theorem).
5. Consider regression
yig =

1 xg

+ eig ;

(1)

where the data have a group structure so that


E (eig ejg ) =

2
e e:

Assume an extreme inter-claster dependence e = 1: Further, let CEF be


linear, the size of each cluster be n, and the number of clusters in the
sample be G.
(a) A colleague writes (1) using matrix notations as
y = X + e:
Explain what y; X; ; and e are.
Solution:
0

y = (y11 ; y21 ; :::; yn1 ; y21 ; :::; yn2 ; :::; yG1 ; :::; yGn ) ;
X=

1
x1

1
x1

:::
:::

1
x1

1
x2
7

:::
:::

1
x2

:::
:::

1
xG

:::
:::

1
xG

+ 0 E[xx0 ]

=(

0;

0
1)

and

e = (e11 ; e21 ; :::; en1 ; e21 ; :::; en2 ; :::; eG1 ; :::; eGn ) :
0

0
0
2
e diag(1n 1n ; :::; 1n 1n )

(b) Let 1n = (1; 1; :::; 1) : Show that E (ee0 jX) =


| {z }

n tim es

(the latter block-diagonal matrix is also denoted as IG


is the Kronecker product)

{z

G tim es
1n 10n ; where

Solution: The elements of E (ee0 jX) outside the n n diagonal blocks are
zero assuing eig1 and ejg2 are uncorrelated for g1 6= g2 : The elements
in the g th n n block are equal to E (eig ejg ) = e 2e = 2e : Hence,
the block looks like follows
1
0 2
2
2
:::
e
e
e
2
2 C
B 2e
:::
2
0
e
e C
g-th block= B
@ ::: ::: ::: ::: A = e 1n 1n :
2
2
2
:::
e
e
e
(c) Show that E (X 0 ee0 XjX) =

2
0
e nX X

Solution:
E (X 0 ee0 XjX) = X 0

2
0
0
e diag(1n 1n ; :::; 1n 1n )X:

On the other hand,


10n
x1 10n

X=

:::
:::

{z

G tim es

10n
xG 10n

Hence,
0

E (X ee XjX)

=
=

!
PG
PG
0
0
0
0
g=1 xg 1n 1n 1n 1n
g=1 1n 1n 1n 1n
PG
PG
0
0
0
2 0
g=1 xg 1n 1n 1n 1n
g=1 xg 1n 1n 1n 1n
!
PG
1
2 2
i=1 xi
P
P
n
= 2e nX 0 X
G
G
e
2
x
x
i=1 i
i=1 i
2
e

(d) Prove that the square of the Moulton factor, V ar ^ 1 =V arhom ^ 1 ;

equals n; which is consistent with the general formula V ar ^ 1 =V arhom ^ 1 =


1 + (n

1) e .

Solution: In this problem, we are conditioning on X: I am omitting the


conditioning notation, and writing V ar ^ 1 instead of V ar ^ 1 jX .
We have
V ar ^ 1

V ar (X 0 X)

(X 0 X)

X 0 e = (X 0 X)

2
0
e nX X

(X 0 X)

E (X 0 ee0 X) (X 0 X)

1
2
0
e n (X X)

Now,
V arhom ^ 1 =

(X 0 X)

2
e

Therefore,
V ar ^ 1 =V arhom ^ 1 = n:
6. Consider a poor elderly population that uses emergency rooms for primary
care. Let yi measure health of the i-th randomly selected person, and let
di be the dummy that equals 1 i the person is admitted to the hospital.
Let the potential outcomes y1i and y0i be dened as
yi =

y1i if di = 1
:
y0i if di = 0

(a) Explain in words what is the meaning of E (y0i jdi = 1) and of E (y1i jdi = 0) :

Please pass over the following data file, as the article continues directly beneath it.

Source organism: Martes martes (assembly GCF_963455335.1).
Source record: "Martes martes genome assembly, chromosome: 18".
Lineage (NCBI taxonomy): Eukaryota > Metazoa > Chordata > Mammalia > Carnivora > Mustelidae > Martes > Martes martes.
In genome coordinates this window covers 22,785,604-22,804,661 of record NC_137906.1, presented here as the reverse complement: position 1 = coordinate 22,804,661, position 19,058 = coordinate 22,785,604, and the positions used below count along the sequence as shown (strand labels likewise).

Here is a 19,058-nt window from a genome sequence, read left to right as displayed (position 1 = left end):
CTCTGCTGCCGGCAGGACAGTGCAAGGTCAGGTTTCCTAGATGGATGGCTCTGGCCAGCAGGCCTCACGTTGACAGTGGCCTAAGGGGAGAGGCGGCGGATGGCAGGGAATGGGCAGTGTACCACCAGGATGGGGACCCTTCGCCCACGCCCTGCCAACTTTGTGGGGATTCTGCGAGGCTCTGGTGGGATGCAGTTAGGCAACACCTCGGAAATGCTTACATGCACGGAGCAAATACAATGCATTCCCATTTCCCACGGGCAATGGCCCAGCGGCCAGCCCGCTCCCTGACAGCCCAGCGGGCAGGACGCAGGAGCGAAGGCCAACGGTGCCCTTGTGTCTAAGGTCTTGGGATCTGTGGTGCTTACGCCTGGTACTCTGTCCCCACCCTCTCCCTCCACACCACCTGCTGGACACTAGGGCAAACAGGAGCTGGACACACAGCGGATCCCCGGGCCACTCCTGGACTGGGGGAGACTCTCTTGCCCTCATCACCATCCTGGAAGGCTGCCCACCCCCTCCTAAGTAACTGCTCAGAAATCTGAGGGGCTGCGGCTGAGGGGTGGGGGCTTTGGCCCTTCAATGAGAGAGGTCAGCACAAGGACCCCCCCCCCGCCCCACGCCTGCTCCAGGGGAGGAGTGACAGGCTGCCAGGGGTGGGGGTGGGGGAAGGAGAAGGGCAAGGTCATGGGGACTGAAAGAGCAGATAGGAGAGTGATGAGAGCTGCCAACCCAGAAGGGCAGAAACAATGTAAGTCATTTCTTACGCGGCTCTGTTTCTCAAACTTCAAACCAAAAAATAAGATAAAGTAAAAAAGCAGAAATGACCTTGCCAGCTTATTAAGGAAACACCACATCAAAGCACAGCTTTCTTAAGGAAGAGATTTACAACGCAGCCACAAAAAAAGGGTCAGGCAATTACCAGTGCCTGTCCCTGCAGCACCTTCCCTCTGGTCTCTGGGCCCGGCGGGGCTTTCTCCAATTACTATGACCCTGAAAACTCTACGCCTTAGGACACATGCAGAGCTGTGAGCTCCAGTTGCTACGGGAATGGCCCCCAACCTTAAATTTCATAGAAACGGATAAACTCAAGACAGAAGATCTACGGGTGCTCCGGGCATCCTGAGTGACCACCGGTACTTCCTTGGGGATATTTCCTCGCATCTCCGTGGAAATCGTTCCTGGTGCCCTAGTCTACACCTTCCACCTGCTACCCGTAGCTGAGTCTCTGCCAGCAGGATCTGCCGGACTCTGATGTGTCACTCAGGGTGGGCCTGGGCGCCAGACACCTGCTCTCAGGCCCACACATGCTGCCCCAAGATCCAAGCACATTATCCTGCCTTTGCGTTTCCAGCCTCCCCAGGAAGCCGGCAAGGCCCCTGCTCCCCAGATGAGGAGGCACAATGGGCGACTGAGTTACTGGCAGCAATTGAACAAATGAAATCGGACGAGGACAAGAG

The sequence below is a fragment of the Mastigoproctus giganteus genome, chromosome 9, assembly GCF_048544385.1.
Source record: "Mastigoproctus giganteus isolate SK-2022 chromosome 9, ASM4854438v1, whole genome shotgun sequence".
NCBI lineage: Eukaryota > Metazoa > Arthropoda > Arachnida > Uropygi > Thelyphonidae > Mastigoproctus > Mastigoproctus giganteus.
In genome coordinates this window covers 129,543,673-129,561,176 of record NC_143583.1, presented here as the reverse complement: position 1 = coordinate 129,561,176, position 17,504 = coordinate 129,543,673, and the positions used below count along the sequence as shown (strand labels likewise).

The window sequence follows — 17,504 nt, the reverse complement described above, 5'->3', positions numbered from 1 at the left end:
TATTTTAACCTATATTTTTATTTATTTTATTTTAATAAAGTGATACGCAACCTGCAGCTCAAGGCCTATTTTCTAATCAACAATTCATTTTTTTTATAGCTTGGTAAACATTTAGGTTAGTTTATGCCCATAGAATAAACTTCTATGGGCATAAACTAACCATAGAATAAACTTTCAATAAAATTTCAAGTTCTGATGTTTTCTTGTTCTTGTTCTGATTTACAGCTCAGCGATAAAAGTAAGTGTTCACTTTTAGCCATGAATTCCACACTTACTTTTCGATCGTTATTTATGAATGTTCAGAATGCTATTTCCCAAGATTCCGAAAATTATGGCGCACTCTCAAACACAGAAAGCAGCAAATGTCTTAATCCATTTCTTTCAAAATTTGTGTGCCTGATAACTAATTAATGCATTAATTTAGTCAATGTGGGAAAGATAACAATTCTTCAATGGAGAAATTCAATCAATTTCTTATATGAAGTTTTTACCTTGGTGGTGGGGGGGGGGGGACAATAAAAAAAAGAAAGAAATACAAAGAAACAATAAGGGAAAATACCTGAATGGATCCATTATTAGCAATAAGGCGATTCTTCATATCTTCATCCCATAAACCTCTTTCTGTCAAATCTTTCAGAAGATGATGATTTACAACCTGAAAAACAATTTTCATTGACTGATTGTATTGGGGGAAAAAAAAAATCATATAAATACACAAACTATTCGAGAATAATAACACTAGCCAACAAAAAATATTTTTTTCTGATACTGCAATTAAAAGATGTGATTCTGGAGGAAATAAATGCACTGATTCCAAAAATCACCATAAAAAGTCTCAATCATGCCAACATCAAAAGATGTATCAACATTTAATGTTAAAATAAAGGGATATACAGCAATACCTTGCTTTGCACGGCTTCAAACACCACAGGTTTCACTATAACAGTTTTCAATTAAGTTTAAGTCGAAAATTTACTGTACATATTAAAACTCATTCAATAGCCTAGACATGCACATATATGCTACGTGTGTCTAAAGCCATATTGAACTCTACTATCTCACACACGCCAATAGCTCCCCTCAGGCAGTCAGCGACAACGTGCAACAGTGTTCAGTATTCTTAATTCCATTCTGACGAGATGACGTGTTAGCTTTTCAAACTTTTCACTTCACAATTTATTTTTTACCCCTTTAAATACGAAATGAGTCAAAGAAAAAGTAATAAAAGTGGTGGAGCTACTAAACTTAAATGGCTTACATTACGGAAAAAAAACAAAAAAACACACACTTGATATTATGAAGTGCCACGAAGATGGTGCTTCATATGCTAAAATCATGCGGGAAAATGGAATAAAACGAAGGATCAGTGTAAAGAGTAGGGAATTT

Solution: E (y0i jdi = 1) is the average of what the health of all those admitted to the hospital would have been, had they been not admitted.
Similarly, E (y1i jdi = 0) is the average of what health of all those not
admitted to the hospital would have been, had they been admitted.
(b) Why it may be the case that E (y0i jdi = 1) 6= E (y0i jdi = 0)?

Solution: di is not independent of the potential health outcomes. Those


who are more likely having problems if not admitted (low y0i ) have
a higher chance of being admitted.
(c) What is the likely sign of E (y0i jdi = 1)
Solution: Negative (see (b)).

E (y0i jdi = 0)?

(d) Is the slope of the population regression of yi on di larger or smaller


than the causal eect of hospitalization, assuming this eect is the
same for everybody?
Solution: Smaller. Negative selection bias.
7. In section 3.2.3 of Angrist and Pischkes textbook "Mostly Harmless Econometrics", there is a discussion of the causal eect of schooling on earnings.
The textbook claims that including a white-collar occupational dummy,
wi , into the regression of earnings yi on schooling si is an example of using
a "bad control" variable.
(a) Suppose that the schooling was randomly assigned to people, and let
E (yi jsi ) = 1 + 2 si : Further, assume that the causal eect of the
change of si from s to s + 1 is the same for everybody, and equals .
Show that 2 = :
Solution: We have
E (yi jsi = s + 1) =

(s + 1) ;

and
E (yi jsi = s) =

2s

Therefore,
= E (yi jsi = s + 1)

E (yi jsi = s)

= E (ys+1;i jsi = s + 1)

= E (ys+1;i jsi = s + 1)
=

E (ys;i jsi = s + 1)

E (ys;i jsi = s)

E (ys;i jsi = s + 1)

E (ys;i jsi = s)

+ [E (ys;i jsi = s + 1)

E (ys;i jsi = s)]

Since schooling is randomly assigned (by assumption), it is independent of the potential outcomes. Therefore,
E (ys;i jsi = s + 1)

E (ys;i jsi = s) = 0

and
2

= :

(b) In addition to the assumptions made in (a), assume that E (yi jsi ; wi ) =
1 + 2 si + 3 wi : Show that
2